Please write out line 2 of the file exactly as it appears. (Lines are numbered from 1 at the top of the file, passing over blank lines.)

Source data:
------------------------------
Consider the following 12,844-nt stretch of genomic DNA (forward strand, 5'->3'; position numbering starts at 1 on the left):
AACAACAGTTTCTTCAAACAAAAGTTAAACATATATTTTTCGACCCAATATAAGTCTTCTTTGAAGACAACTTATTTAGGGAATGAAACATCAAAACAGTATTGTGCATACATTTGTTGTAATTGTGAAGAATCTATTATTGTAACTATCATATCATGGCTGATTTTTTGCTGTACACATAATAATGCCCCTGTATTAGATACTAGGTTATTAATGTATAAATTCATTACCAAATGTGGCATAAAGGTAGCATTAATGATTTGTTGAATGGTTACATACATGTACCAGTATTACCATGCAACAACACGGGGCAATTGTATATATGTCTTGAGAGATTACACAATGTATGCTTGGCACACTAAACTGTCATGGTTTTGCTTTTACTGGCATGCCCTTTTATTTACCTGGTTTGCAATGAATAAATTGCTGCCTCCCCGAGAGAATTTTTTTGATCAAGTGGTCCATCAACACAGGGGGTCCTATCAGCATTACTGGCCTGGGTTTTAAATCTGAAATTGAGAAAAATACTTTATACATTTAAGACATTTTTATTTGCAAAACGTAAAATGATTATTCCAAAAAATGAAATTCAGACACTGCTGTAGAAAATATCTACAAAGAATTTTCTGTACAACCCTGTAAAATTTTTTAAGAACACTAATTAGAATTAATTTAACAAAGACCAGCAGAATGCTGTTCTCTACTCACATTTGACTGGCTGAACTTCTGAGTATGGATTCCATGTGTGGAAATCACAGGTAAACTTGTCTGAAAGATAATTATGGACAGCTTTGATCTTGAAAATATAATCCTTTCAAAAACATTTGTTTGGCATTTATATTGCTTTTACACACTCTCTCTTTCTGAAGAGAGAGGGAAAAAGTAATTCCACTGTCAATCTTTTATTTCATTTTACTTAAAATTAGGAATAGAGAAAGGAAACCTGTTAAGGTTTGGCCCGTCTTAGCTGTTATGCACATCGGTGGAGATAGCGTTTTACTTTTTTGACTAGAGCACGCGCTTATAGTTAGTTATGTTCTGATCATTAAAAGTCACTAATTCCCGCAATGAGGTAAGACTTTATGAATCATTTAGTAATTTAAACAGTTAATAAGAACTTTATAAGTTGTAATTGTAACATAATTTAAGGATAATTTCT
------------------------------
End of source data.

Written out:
AACAACAGTTTCTTCAAACAAAAGTTAAACATATATTTTTCGACCCAATATAAGTCTTCTTTGAAGACAACTTATTTAGGGAATGAAACATCAAAACAGTATTGTGCATACATTTGTTGTAATTGTGAAGAATCTATTATTGTAACTATCATATCATGGCTGATTTTTTGCTGTACACATAATAATGCCCCTGTATTAGATACTAGGTTATTAATGTATAAATTCATTACCAAATGTGGCATAAAGGTAGCATTAATGATTTGTTGAATGGTTACATACATGTACCAGTATTACCATGCAACAACACGGGGCAATTGTATATATGTCTTGAGAGATTACACAATGTATGCTTGGCACACTAAACTGTCATGGTTTTGCTTTTACTGGCATGCCCTTTTATTTACCTGGTTTGCAATGAATAAATTGCTGCCTCCCCGAGAGAATTTTTTTGATCAAGTGGTCCATCAACACAGGGGGTCCTATCAGCATTACTGGCCTGGGTTTTAAATCTGAAATTGAGAAAAATACTTTATACATTTAAGACATTTTTATTTGCAAAACGTAAAATGATTATTCCAAAAAATGAAATTCAGACACTGCTGTAGAAAATATCTACAAAGAATTTTCTGTACAACCCTGTAAAATTTTTTAAGAACACTAATTAGAATTAATTTAACAAAGACCAGCAGAATGCTGTTCTCTACTCACATTTGACTGGCTGAACTTCTGAGTATGGATTCCATGTGTGGAAATCACAGGTAAACTTGTCTGAAAGATAATTATGGACAGCTTTGATCTTGAAAATATAATCCTTTCAAAAACATTTGTTTGGCATTTATATTGCTTTTACACACTCTCTCTTTCTGAAGAGAGAGGGAAAAAGTAATTCCACTGTCAATCTTTTATTTCATTTTACTTAAAATTAGGAATAGAGAAAGGAAACCTGTTAAGGTTTGGCCCGTCTTAGCTGTTATGCACATCGGTGGAGATAGCGTTTTACTTTTTTGACTAGAGCACGCGCTTATAGTTAGTTATGTTCTGATCATTAAAAGTCACTAATTCCCGCAATGAGGTAAGACTTTATGAATCATTTAGTAATTTAAACAGTTAATAAGAACTTTATAAGTTGTAATTGTAACATAATTTAAGGATAATTTCT